A surgical drain is meant to keep fluid or infectious material from building up at or near the site of a surgical procedure. It does exactly what it sounds like it does: drains blood and fluids away and out of the body, just like a plumbing drain.
There are many types of surgical drains, ranging from chest tubes that keep fluid from accumulating around the heart after open-heart surgery to small, bulb-type drains that apply gentle suction. The bulb can be secured near the bandage or attached to your clothes with a safety pin.
The type of drain you will get depends on the type of surgery you will have, what part of your body the surgery will be performed on, and the personal preference of your surgeon. You may have one drain or several, depending on the nature of the problem.
The large drains are not painful to have in place. But they can cause discomfort, depending on how big they are and where they are placed. Typically, the discomfort is mild. But it's fair to say that the larger the drain, the greater the likelihood that it will cause some pain.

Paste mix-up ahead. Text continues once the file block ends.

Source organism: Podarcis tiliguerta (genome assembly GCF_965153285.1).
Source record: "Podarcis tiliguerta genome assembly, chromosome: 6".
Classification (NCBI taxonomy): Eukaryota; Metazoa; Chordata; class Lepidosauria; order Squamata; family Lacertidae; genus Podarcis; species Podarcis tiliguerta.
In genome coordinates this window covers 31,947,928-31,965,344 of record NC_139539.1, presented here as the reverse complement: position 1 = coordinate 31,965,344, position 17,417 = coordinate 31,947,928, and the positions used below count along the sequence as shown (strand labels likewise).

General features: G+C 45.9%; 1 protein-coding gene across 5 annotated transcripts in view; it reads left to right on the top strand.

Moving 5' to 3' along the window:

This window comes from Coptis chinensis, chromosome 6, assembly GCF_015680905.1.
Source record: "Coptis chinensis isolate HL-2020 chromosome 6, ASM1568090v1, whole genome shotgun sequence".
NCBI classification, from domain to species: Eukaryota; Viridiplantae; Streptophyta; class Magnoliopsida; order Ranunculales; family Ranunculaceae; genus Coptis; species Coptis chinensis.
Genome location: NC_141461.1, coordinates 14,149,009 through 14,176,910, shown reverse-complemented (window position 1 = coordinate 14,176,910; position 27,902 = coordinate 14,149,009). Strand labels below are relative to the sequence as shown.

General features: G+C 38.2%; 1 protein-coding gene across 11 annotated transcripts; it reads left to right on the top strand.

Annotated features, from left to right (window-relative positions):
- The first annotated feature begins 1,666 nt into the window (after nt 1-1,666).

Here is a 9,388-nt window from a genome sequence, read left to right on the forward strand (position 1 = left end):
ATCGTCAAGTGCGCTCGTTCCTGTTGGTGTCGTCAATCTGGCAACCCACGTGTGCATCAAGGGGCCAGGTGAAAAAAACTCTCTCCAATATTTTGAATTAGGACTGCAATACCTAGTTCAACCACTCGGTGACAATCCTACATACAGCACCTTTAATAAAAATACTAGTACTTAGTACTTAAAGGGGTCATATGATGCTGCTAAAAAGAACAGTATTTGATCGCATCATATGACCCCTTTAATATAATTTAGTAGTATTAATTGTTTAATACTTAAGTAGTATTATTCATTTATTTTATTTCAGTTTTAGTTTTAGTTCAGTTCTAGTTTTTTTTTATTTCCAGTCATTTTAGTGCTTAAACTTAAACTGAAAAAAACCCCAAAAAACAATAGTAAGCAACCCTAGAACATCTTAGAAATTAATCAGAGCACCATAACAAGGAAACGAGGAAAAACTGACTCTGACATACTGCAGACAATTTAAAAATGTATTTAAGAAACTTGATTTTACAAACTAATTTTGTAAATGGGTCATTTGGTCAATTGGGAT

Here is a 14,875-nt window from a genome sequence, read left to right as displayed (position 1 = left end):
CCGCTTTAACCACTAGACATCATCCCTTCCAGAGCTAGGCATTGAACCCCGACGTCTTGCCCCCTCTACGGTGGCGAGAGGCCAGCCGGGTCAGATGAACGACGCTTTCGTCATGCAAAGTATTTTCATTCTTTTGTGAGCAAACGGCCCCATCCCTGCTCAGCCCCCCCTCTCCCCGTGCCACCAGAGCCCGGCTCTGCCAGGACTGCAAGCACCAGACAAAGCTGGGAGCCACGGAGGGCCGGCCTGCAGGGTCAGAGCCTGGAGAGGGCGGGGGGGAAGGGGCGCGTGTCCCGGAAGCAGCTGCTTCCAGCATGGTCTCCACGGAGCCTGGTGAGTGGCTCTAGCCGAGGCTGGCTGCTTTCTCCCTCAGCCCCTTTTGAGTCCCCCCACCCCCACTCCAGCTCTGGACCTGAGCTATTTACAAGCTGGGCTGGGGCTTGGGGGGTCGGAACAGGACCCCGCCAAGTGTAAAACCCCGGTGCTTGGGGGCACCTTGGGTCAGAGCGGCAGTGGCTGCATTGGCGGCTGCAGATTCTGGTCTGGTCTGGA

For example, after heart bypass surgery, many people report that chest tubes were more uncomfortable than chest incision.
If you are sent home with a drain, be sure to protect it, making sure it doesn't dangle freely or in such a way that it could be accidentally dislodged. Some drains come loose when too much weight is placed on them.